February, 2015

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The Winter of Bloggers Discontent?

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by Christine Raneri

Have you ever been on the road where you are driving along happily singing away to your favorite song when all of a sudden, out of nowhere, you hit a wall of white with nowhere to go and not knowing quite what to do?

It happened to me not behind the wheel of my car but rather behind the keyboard of my computer.

It is subzero in the land of review requests with gusts of no-thank-yous approaching 20 inbox per hour.

I thought November and December were causing frost bite on the fingers of bloggers who kindly request review copies but it doesn’t even touch the cool responses and white out conditions seen in January and early February.

I decided to put on my balaclava and locate my ice axe and investigate this frozen blogtundra.   This is what I dug up from some lovely bloggers who shared this cold spell with me.

Book bloggers are a great community of people who not only love books, and reading as much as they can, but who also genuinely love to support authors.

This is a slippery slope because these bloggers receive handfuls of review requests PER week!  I’m sure that’s equivalent to snow falling at 4 inches per hour.  As soon as you shovel the driveway, you look where you started and it’s covered again.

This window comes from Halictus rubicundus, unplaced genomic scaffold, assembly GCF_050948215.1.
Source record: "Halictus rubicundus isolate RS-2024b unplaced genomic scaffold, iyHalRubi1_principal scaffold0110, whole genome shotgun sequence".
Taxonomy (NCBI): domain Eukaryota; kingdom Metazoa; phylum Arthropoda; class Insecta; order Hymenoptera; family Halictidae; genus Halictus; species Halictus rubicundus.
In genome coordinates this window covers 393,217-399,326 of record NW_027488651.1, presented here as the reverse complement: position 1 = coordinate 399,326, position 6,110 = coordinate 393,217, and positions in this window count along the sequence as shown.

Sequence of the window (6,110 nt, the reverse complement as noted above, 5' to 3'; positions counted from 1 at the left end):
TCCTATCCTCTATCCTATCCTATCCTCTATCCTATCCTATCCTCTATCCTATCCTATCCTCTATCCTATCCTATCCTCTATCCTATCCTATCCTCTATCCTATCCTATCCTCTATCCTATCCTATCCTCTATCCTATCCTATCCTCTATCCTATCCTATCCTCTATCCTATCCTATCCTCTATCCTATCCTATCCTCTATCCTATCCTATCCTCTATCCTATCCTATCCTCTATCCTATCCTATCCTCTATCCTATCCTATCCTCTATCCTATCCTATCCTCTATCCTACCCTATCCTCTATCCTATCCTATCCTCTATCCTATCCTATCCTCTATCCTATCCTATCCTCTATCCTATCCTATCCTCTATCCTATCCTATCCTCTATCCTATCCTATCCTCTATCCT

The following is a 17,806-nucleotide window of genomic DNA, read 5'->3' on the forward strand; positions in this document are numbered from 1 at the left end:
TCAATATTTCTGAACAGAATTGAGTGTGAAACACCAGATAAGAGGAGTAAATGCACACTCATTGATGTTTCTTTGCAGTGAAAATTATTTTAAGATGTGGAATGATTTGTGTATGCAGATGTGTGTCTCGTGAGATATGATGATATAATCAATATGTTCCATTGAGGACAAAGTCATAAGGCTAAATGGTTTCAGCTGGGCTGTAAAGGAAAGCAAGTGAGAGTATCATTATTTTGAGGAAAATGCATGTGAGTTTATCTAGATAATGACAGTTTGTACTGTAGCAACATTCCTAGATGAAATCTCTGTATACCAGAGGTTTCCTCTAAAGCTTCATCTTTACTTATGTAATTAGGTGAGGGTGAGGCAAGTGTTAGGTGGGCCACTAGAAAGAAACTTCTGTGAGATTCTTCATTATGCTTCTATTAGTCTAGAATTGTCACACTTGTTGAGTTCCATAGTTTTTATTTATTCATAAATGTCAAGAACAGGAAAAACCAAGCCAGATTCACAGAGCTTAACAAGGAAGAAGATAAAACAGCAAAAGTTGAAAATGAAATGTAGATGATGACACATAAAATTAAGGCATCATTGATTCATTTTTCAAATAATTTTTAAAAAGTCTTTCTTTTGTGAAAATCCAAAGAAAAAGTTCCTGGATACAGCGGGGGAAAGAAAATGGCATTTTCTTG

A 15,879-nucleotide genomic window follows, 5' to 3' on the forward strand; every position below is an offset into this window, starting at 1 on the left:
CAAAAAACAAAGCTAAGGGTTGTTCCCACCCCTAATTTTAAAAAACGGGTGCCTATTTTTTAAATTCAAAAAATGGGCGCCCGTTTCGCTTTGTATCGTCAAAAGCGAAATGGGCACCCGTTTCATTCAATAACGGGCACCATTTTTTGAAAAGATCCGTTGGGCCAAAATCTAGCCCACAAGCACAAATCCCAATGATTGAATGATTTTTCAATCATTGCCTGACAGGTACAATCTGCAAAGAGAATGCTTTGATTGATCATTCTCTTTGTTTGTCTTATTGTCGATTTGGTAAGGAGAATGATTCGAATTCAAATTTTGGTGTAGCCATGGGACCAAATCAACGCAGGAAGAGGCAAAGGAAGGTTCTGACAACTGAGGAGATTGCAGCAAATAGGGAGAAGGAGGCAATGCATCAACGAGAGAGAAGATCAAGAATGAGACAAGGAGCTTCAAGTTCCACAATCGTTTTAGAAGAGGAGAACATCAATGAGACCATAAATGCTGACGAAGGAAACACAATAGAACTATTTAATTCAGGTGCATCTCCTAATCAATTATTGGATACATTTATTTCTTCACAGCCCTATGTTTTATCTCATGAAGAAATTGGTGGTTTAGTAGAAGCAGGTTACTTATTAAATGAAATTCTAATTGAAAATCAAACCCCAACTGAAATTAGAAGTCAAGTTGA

Our lovely bloggers accept some, not all requests on books they are interested in reading and have every intention of reviewing it within the usual 3-5 month window but life happens.  Like all of us, they have actual lives beyond their blog.  They have kids, partners, pets, jobs, errands, illness, simply bad days, weeks, other hobbies and interests, etc….

 Some might not understand that bloggers do this voluntarily!

In comes November and December.  This is the time bloggers hope to have their TBR piles read and completed so the new year starts with a clean slate.  They tend to stop taking review requests so they can put their energy and efforts into the authors who are patiently waiting for a review.

Then the holidays blanket us in chaos and before we know what it, we can’t believe we’re dating our documents with a new year.  What does all this culminate down to?

Bloggers do this voluntarily!

Bloggers are still catching up on their reading, while settling back into the after holiday routines and next thing you know, we’re into February.  Although I have not seen a warming trend outside, I have seen one in the last couple weeks in the blogosphere.  Maybe Valentine’s day had something to do with warming hearts towards authors and books or maybe it’s just the ebb and flow of the blogging industry.

I’m not only a lover of books and ice climbing, I’m a geek through and through so this will be a start to a longitudinal study.  I currently have brain freeze so please feel free to share title ideas for this study.

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When Should You Pay For a Review?

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A lot of small press, Print-on-Demand, and self-published authors want to know where is the best place to get their books reviewed.  The answers range from the biggies (USA TODAY, PW, KIRKUS, FOREWORD, PEOPLE, and major newspapers such as NY TIMES) to the not so big (reader blogs, online retail sites such as Amazon, Midwest Book review, local papers).